If you consider the violent, and often blood-soaked history of the British Isles and Ireland (there's a very good reason why the word 'bloody' isn't considered a nice word in the UK), it's not hard to see why people would develop a bit of a hard carapace. At one time, opening yourself up too soon without verifying whether the person approaching is friend or foe could get you killed.
Now, having said all that, I'm anything but cliquish once I get to know people. Do I have favourites? Sure I do. But I don't stick to a clique because I don't have one to belong to!
You make some excellent points here. I've always been somewhat of a 'lone ranger' since I was always shut out when I was in high school. I didn't really fit in with any particular group and tended to march to the beat of my own drummer. So, no cliques for me.
One thing I notice is that society tends to foster and reinforce the maintenance of a high school mentality, and the media not only informs the popular culture that promotes lives in such a state, but it is the primary tool through which it can be accomplished. The masses are always easier to control when they're kept in a state of more or less permanent infancy or adolescence. True adults can think and act for themselves and be independent. Children can't do either, and adolescents think they can, but in the end they always end up having to approach their parents for more definitive guidance and are forever dependent until they reach maturity. As a result, we have a lot of ersatz adults running around, and the state provides a parental substitute.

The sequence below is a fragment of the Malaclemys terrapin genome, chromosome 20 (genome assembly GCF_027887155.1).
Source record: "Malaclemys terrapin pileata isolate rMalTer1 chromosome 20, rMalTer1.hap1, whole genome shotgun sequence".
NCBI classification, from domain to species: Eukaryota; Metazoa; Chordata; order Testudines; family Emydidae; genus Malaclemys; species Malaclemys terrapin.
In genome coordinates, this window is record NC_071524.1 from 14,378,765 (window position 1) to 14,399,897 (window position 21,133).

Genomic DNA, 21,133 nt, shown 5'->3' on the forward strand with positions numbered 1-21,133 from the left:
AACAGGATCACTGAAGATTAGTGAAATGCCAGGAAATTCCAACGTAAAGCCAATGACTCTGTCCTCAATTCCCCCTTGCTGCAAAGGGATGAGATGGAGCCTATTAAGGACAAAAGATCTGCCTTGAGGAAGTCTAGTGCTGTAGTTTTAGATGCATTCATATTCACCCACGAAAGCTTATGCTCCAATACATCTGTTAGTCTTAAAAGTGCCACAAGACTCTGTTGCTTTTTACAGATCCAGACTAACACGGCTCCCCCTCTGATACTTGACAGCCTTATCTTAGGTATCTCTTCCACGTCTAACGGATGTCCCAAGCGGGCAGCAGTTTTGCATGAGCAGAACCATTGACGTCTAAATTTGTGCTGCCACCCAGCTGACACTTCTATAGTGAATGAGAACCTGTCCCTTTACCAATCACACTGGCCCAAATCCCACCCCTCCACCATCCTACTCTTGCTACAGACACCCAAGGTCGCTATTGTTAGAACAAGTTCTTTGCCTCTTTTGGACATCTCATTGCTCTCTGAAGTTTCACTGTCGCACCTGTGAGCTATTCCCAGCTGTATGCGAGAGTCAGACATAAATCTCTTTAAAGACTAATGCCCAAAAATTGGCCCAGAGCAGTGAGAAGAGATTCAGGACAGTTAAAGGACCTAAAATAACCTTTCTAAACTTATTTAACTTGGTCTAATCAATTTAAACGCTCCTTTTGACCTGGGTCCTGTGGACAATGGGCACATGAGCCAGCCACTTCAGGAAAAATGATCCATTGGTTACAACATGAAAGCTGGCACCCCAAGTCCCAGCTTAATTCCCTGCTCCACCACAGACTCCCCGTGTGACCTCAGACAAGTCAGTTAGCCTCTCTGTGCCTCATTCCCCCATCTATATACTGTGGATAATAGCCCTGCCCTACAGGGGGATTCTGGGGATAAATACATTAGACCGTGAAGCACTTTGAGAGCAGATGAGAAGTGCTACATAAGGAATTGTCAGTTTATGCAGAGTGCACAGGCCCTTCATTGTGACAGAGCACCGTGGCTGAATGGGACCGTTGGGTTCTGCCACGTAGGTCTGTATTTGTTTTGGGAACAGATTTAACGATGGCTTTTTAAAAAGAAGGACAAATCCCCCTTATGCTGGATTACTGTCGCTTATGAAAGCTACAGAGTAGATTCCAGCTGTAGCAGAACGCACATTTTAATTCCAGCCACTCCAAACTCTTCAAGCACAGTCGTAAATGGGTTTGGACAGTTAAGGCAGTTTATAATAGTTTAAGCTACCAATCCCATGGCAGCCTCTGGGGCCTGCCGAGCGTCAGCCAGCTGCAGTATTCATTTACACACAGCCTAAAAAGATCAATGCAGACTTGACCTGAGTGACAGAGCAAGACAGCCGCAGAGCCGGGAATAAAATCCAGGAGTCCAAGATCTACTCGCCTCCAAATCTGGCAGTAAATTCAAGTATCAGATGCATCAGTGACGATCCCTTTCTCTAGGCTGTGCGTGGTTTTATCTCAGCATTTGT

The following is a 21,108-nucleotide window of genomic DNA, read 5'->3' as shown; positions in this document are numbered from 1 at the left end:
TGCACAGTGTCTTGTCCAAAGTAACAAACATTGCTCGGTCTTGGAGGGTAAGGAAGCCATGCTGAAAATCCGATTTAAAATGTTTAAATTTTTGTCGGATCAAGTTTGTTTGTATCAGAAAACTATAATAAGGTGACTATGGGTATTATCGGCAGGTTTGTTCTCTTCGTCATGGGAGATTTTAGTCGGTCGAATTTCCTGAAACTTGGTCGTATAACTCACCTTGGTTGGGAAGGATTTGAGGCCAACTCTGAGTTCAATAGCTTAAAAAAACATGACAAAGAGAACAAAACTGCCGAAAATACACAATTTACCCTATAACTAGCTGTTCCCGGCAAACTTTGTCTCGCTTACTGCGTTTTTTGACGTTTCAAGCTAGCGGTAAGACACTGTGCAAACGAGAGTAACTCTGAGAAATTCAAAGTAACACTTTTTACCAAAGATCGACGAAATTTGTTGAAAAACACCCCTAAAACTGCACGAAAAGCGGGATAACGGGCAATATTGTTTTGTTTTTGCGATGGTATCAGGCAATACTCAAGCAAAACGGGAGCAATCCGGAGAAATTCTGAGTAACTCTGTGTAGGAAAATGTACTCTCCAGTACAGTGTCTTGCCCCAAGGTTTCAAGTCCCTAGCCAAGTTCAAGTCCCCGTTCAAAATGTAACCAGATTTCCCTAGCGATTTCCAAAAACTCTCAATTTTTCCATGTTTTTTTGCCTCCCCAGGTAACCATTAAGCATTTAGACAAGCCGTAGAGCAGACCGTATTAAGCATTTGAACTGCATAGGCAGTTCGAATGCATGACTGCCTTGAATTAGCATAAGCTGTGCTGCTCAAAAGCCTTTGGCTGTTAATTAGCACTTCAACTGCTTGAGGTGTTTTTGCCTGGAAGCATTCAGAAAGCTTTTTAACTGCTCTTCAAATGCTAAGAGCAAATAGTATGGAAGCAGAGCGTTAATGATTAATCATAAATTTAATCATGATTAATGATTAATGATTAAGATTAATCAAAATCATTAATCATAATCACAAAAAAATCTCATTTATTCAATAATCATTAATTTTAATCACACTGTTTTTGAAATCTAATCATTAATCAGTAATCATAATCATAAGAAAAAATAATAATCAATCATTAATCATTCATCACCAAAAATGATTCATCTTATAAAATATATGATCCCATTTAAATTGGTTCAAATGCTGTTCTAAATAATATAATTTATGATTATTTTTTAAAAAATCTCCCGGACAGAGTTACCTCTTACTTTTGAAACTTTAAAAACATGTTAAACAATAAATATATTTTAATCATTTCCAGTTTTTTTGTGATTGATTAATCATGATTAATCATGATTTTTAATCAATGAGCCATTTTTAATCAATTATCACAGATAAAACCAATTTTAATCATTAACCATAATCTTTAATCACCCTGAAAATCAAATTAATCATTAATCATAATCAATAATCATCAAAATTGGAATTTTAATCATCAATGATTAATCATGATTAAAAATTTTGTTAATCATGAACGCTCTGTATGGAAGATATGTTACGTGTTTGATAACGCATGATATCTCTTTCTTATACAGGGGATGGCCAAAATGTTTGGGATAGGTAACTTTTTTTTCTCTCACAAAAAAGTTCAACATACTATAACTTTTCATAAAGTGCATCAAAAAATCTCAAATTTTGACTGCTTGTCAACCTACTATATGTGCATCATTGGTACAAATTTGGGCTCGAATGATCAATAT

This is fascinating ... on some level, I'm also still in HS. Back then, I was in the nerd/overachievers type of nonchalant clique where really, no one cared about each other and was more intent upon getting into a particular program or something along those lines (think premed, prelaw, pre-engineering, pre-MBA type of grind). The dumb people and even the so-called jocks admired my sense of tenacity/stick-with-it-ness. In fact, track/field & lacrosse were classic "endurance" sports for kids who're intent upon elite types of college programs, instead of let's say the serious athletic tracks like NCAA, etc, where one might actually aspire to be a professional athlete. Thus, it was a peaceful passage of time but clearly not one geared towards building better relationships.
Then, in the real world, I found a type of similar niche and now, with a sort of hybrid life, where I basically date overseas but work, 75% in the US, I'm still seen as a type of overachiever male who's somewhat hard nosed and business like. This is why I don't feel quite as disconnected as others here but at the same time, I'm aware that it's a limited sort of identity for a human existence.